PA Autonomous Vehicle Testing Legislation Still Needs Work
PA HB 2398 would legalize autonomous vehicles (AVs) without human drivers in Pennsylvania. Having passed the PA House, it is pending in the PA Senate Transportation Committee. While the bill has improved, my 25 years of experience working on AV safety at Carnegie Mellon University leave me with significant remaining concerns:
- A municipal preemption clause would prevent Pittsburgh from restricting the testing of immature self-driving vehicle technology in active school zones and other high risk locations.
- A loophole regarding vehicles “approved for noncommercial use” apparently exempts most AVs from certification when using conventional vehicle retrofits, potentially rendering the bill toothless.
- Test drivers are not required to conform to an established industry standard for testing safety as done elsewhere in the US. Argo AI is the sole company conforming to the relevant safety standard: SAE J3018.
- The recent National Highway Traffic Safety Administration release of AV crash data makes it clear that crashes will happen. The bill should require AV testers to attest that their technology is acceptably safe. Perfect safety might be unrealistic, but AV companies should at least promise on the record that their testing will be no more dangerous than human driven vehicles.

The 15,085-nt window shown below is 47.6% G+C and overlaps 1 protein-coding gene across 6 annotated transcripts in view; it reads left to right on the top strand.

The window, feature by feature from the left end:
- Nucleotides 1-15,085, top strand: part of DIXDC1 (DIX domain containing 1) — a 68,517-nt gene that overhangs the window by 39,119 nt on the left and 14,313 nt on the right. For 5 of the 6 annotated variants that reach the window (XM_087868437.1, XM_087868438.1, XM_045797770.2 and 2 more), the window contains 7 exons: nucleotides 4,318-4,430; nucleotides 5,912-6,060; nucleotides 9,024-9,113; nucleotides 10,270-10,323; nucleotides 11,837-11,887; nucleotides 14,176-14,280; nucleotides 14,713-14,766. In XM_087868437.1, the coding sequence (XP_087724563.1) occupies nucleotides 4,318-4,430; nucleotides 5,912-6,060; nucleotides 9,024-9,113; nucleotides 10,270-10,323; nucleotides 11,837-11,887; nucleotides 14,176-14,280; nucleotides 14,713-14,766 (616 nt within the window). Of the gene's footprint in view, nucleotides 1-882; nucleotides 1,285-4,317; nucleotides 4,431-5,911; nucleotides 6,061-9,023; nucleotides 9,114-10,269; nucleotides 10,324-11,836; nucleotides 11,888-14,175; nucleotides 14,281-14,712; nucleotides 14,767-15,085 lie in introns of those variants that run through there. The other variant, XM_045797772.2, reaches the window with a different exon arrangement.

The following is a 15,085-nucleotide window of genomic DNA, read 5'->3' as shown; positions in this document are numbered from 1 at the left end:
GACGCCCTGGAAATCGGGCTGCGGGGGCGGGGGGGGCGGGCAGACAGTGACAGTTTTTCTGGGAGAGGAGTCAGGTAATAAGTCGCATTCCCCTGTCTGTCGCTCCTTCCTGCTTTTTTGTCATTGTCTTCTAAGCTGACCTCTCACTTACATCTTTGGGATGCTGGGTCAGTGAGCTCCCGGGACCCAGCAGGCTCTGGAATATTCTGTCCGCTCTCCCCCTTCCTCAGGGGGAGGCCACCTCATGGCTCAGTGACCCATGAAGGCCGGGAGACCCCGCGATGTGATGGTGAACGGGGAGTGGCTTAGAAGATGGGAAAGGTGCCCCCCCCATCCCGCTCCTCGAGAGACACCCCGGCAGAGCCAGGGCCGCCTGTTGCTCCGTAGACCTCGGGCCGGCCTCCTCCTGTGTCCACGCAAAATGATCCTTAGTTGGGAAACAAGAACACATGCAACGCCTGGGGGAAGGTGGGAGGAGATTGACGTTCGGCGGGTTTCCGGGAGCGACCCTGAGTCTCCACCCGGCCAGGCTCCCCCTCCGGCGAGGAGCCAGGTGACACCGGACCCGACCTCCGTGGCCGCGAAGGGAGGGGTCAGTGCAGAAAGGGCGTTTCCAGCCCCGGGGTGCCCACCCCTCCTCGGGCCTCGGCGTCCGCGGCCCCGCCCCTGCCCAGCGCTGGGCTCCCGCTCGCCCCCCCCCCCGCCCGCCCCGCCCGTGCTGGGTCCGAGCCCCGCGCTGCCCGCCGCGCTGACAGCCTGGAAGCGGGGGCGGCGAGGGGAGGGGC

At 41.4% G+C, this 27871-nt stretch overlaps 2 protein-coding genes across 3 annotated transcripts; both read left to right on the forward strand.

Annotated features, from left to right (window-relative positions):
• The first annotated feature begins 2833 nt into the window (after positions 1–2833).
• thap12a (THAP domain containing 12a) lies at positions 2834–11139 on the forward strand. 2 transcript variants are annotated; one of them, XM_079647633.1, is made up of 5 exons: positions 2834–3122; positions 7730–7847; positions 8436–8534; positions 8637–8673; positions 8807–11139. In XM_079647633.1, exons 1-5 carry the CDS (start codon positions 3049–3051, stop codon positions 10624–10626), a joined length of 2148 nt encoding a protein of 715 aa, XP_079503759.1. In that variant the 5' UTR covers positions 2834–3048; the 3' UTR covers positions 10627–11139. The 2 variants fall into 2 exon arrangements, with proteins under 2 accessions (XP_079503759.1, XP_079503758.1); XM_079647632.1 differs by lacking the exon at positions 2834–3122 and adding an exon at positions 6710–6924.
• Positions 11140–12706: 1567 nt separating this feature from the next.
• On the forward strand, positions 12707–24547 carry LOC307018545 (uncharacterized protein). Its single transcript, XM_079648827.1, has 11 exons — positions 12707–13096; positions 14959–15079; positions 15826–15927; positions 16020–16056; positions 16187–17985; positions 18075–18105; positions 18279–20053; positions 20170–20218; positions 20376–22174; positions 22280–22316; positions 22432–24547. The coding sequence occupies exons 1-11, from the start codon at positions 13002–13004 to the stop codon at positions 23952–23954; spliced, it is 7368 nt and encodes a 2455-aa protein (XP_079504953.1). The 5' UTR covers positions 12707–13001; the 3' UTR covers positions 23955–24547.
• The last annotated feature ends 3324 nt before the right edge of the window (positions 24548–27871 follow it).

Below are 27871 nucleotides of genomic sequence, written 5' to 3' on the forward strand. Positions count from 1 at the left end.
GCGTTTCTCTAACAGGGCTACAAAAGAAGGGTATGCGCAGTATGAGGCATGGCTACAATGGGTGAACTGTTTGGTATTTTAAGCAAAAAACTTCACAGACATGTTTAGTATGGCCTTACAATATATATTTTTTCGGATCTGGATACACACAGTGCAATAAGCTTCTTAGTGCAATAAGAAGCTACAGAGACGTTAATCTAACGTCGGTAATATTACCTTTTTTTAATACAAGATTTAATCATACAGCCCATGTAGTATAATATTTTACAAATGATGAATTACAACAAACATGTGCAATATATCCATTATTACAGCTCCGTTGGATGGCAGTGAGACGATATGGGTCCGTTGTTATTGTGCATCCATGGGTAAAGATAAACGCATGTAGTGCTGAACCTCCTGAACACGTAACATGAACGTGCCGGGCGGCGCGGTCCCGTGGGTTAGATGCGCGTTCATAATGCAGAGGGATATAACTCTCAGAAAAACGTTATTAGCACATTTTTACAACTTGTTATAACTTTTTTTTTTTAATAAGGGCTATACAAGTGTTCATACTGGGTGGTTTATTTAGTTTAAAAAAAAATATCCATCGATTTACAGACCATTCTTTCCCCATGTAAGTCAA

The current bill leaves Commonwealth constituents unnecessarily vulnerable on public roads. In exchange for placing road users at risk from this work-in-progress technology, we at least deserve to have these issues fixed before the bill is made into law.
Philip Koopman, Ph.D.
Squirrel Hill neighborhood, Pittsburgh PA
Pittsburgh Post-Gazette article was published here: https://www.post-gazette.com/news/transportation/2022/06/22/self-driving-vehicles-expanded-testing-safety-concerns-emergency-drivers-pennsylvania-house/stories/202206220121
Update 6/30/22: the PA Senate Transportation Committee updated SB 965 to largely include language from the PA House bill. It does seem to have addressed two of my points to a degree:
- I no longer see the "approved for noncommercial use" loophole, which is good.
- A safety management plan must be filed, which partially addresses the issue of promising that operations and testing will be no more dangerous than human driven vehicles (but does not require that level of safety).